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Saturday, November 30, 2013

Fujitsu Celsius H730 laptop launches with palm-based vein authentication



Biometric security in and of itself is nothing new, but Fujitsu has launched a laptop that takes a new spin on an old idea. The Fujitsu Celsius H730 laptop is the first of its kind to offer palm-based vein authentication, with the laptop’s security elements scanning the otherwise invisible vein pattern in one’s hand, which is unique to every person.
This technology is called, aptly enough, PalmSecure, and it is not a new technology for the company, which offers multiple sensors for it on the market.Rather, the Celsius is the first laptop available that features this technology, which is contact-less and works via near-IR rays that are absorbed by the hemoglobin in one’s veins. Using image recognition and similar tech, the veins appear black when scanned, allowing the laptop to detect the unique pattern and grant authorization.
The owner’s vein pattern must be pre-registered into the system, obviously, with all subsequent authorizations being compared to it. Fujitsu promises that its PalmSecure technology has an extremely low false acceptance rate of 0.00008-percent, and because the authorization token is one’s own body part, having someone get around the security system is near impossible.
As far as other specifications go, the laptop is otherwise fairly average, with a 15-inch display and a 3.8GHz Intel Core i7 under the hood. The memory can go up to a very high 32GB, graphics come by way of an NVIDIA Quadro, and storage can be in the form of either a hybrid drive or an SSD, user dependent. The laptop will launch in Europe next month starting at £1330, with no word on a US release.
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Techies vs. NSA: Encryption arms race escalates

Encrypted e-mail, secure instant messaging, and other privacy services are booming following the National Security Agency’s recently revealed surveillance programs. But the flood of new services is of variable quality, and much of it, experts say, can bog down computers while not keeping out spies.
In the end, the new geek wars —between tech industry programmers on the one side and government spooks, fraudsters, and hacktivists on the other — may leave people’s PCs and businesses’ computer systems encrypted to the teeth but no better protected from hordes of savvy code crackers.
‘‘Every time a situation like this erupts you’re going to have a frenzy of snake oil sellers who are going to throw their products into the street,’’ says Carson Sweet, chief executive of data storage security firm CloudPassage. ‘‘It’s quite a quandary for the consumer.’’
Encryption isn’t meant to keep hackers out, but when it’s designed and implemented correctly, it alters the way messages look. Intruders who don’t have a decryption key see only garbled text.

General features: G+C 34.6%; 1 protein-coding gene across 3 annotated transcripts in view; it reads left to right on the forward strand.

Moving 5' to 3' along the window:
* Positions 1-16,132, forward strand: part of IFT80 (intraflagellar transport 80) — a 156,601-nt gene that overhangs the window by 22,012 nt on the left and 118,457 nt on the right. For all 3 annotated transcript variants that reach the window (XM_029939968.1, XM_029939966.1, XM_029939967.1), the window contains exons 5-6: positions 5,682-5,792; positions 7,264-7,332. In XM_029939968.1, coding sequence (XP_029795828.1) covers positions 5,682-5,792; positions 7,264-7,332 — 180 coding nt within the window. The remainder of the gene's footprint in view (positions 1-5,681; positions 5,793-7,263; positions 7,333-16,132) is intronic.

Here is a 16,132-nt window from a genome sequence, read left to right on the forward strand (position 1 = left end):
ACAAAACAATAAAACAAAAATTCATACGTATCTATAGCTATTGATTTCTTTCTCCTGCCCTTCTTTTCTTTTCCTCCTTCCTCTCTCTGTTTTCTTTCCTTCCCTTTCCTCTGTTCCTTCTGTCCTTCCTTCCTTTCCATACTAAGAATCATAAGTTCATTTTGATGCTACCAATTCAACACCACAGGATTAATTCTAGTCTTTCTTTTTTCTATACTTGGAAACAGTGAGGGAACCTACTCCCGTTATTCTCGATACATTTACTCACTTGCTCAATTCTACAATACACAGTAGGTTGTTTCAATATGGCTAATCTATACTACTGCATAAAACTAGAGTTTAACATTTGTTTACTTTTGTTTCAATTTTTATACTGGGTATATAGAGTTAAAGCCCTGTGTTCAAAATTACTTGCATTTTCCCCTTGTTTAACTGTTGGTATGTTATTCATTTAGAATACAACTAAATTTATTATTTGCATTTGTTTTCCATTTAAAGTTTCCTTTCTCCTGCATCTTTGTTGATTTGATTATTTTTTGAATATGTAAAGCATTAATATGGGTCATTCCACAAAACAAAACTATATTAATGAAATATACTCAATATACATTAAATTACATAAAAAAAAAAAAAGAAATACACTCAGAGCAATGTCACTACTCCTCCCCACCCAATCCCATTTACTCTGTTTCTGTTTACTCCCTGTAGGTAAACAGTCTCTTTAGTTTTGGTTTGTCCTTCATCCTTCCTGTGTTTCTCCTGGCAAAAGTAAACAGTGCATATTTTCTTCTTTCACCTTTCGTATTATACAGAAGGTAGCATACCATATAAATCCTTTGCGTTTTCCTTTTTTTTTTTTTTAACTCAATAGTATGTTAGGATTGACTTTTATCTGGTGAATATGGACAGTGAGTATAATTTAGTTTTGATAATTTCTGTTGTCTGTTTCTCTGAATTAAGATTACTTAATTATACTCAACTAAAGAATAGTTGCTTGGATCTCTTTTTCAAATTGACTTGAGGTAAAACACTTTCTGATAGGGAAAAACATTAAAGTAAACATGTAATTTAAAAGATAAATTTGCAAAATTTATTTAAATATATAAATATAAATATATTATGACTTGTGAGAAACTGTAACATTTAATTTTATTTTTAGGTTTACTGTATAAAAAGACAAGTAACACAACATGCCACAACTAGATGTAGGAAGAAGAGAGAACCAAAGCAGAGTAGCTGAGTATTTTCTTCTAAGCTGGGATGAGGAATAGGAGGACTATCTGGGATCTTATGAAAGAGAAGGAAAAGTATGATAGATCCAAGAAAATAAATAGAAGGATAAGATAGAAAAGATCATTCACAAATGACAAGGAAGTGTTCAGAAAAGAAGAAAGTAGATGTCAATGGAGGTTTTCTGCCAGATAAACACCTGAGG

A series of disclosures from former intelligence contractor Edward Snowden this year has exposed sweeping US government surveillance programs. The revelations are sparking fury and calls for better encryption from citizens and leaders in France, Germany, Spain, and Brazil who were reportedly among those tapped. Both Google and Yahoo, whose data center communications lines were also reportedly tapped, have committed to boosting encryption and online security.
For those who want to take matters into their own hands, encryption software has been proliferating across the Internet since the Snowden revelations broke.Heml.is — Swedish for ‘‘secret’’ — is marketed as a secure messaging app for your phone. MailPile aims to combine a Gmail-like user friendly interface with a sometimes clunky technique known as public key encryption. Younited hopes to keep spies out of your cloud storage, and Pirate Browser aims to keep spies from seeing your search history. A host of other programs with such names as Silent Circle, RedPhone, and Wickr all promise privacy.
The quality of these new programs and services is uneven, and a few have run into trouble. Nadim Kobeissi developed encrypted instant messaging service Cryptocat in 2011 as an alternative to services such as Facebook chat and Skype.The Montreal-based programmer received glowing press for Cryptocat’s ease of use, but he suffered embarrassment earlier this year when researchers discovered an error in the program’s code, which may have exposed users’ communications. Kobeissi used the experience to argue that new privacy apps need to be aggressively vetted.
‘‘You need to be vigilant,’’ he says. ‘‘We’re two years old and we’re just starting to reach the kind of maturity I would want.’’
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Ubuntu inspires friend in deed

iol news pic ss Shannon Webb ubuntu (38376450)